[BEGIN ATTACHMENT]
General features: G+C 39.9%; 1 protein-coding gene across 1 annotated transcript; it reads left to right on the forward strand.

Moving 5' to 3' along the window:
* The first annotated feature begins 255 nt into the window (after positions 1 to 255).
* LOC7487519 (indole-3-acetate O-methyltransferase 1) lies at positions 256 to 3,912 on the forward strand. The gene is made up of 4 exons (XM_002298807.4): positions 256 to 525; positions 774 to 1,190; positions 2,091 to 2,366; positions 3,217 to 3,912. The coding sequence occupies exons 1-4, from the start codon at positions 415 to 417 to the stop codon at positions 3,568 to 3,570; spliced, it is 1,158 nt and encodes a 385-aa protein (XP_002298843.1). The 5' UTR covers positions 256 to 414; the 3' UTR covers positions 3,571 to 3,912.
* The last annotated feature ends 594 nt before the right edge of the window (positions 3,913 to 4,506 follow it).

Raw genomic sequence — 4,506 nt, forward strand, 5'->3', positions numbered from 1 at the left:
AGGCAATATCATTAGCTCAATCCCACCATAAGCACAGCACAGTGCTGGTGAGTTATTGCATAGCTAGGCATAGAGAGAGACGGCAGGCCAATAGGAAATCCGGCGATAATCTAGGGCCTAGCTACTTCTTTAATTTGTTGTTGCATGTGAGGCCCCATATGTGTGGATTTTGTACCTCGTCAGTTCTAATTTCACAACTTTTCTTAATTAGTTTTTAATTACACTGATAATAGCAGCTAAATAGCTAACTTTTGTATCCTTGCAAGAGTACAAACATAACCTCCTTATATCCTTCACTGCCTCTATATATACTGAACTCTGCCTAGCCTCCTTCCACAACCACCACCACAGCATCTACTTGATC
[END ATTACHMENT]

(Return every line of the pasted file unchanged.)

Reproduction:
General features: G+C 39.9%; 1 protein-coding gene across 1 annotated transcript; it reads left to right on the forward strand.

Moving 5' to 3' along the window:
* The first annotated feature begins 255 nt into the window (after positions 1 to 255).
* LOC7487519 (indole-3-acetate O-methyltransferase 1) lies at positions 256 to 3,912 on the forward strand. The gene is made up of 4 exons (XM_002298807.4): positions 256 to 525; positions 774 to 1,190; positions 2,091 to 2,366; positions 3,217 to 3,912. The coding sequence occupies exons 1-4, from the start codon at positions 415 to 417 to the stop codon at positions 3,568 to 3,570; spliced, it is 1,158 nt and encodes a 385-aa protein (XP_002298843.1). The 5' UTR covers positions 256 to 414; the 3' UTR covers positions 3,571 to 3,912.
* The last annotated feature ends 594 nt before the right edge of the window (positions 3,913 to 4,506 follow it).

Raw genomic sequence — 4,506 nt, forward strand, 5'->3', positions numbered from 1 at the left:
AGGCAATATCATTAGCTCAATCCCACCATAAGCACAGCACAGTGCTGGTGAGTTATTGCATAGCTAGGCATAGAGAGAGACGGCAGGCCAATAGGAAATCCGGCGATAATCTAGGGCCTAGCTACTTCTTTAATTTGTTGTTGCATGTGAGGCCCCATATGTGTGGATTTTGTACCTCGTCAGTTCTAATTTCACAACTTTTCTTAATTAGTTTTTAATTACACTGATAATAGCAGCTAAATAGCTAACTTTTGTATCCTTGCAAGAGTACAAACATAACCTCCTTATATCCTTCACTGCCTCTATATATACTGAACTCTGCCTAGCCTCCTTCCACAACCACCACCACAGCATCTACTTGATC